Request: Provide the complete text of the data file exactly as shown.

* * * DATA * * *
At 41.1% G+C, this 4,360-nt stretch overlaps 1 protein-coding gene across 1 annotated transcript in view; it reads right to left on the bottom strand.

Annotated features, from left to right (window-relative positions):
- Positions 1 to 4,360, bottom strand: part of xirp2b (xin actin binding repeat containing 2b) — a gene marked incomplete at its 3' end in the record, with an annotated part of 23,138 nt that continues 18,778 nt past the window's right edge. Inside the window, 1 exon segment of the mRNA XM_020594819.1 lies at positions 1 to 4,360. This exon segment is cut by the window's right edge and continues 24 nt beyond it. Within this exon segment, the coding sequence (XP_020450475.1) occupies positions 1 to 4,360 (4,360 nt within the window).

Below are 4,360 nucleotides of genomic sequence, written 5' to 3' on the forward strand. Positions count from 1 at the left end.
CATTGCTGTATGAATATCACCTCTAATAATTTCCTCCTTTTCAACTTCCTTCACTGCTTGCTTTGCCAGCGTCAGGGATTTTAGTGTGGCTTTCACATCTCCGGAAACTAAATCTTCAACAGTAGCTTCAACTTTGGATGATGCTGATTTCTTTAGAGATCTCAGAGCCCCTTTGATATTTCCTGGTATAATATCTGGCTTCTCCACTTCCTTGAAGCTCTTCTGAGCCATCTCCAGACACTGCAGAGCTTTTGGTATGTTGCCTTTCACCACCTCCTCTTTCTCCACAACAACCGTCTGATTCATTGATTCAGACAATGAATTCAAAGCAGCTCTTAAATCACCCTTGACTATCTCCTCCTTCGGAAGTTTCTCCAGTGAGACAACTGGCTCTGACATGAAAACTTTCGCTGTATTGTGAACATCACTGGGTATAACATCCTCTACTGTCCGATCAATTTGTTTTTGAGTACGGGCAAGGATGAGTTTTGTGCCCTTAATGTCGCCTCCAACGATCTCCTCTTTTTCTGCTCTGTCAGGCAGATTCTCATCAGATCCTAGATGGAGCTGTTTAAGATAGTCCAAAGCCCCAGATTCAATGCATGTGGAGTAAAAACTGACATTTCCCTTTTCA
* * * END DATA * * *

At 41.1% G+C, this 4,360-nt stretch overlaps 1 protein-coding gene across 1 annotated transcript in view; it reads right to left on the bottom strand.

Annotated features, from left to right (window-relative positions):
- Positions 1 to 4,360, bottom strand: part of xirp2b (xin actin binding repeat containing 2b) — a gene marked incomplete at its 3' end in the record, with an annotated part of 23,138 nt that continues 18,778 nt past the window's right edge. Inside the window, 1 exon segment of the mRNA XM_020594819.1 lies at positions 1 to 4,360. This exon segment is cut by the window's right edge and continues 24 nt beyond it. Within this exon segment, the coding sequence (XP_020450475.1) occupies positions 1 to 4,360 (4,360 nt within the window).

Below are 4,360 nucleotides of genomic sequence, written 5' to 3' on the forward strand. Positions count from 1 at the left end.
CATTGCTGTATGAATATCACCTCTAATAATTTCCTCCTTTTCAACTTCCTTCACTGCTTGCTTTGCCAGCGTCAGGGATTTTAGTGTGGCTTTCACATCTCCGGAAACTAAATCTTCAACAGTAGCTTCAACTTTGGATGATGCTGATTTCTTTAGAGATCTCAGAGCCCCTTTGATATTTCCTGGTATAATATCTGGCTTCTCCACTTCCTTGAAGCTCTTCTGAGCCATCTCCAGACACTGCAGAGCTTTTGGTATGTTGCCTTTCACCACCTCCTCTTTCTCCACAACAACCGTCTGATTCATTGATTCAGACAATGAATTCAAAGCAGCTCTTAAATCACCCTTGACTATCTCCTCCTTCGGAAGTTTCTCCAGTGAGACAACTGGCTCTGACATGAAAACTTTCGCTGTATTGTGAACATCACTGGGTATAACATCCTCTACTGTCCGATCAATTTGTTTTTGAGTACGGGCAAGGATGAGTTTTGTGCCCTTAATGTCGCCTCCAACGATCTCCTCTTTTTCTGCTCTGTCAGGCAGATTCTCATCAGATCCTAGATGGAGCTGTTTAAGATAGTCCAAAGCCCCAGATTCAATGCATGTGGAGTAAAAACTGACATTTCCCTTTTCA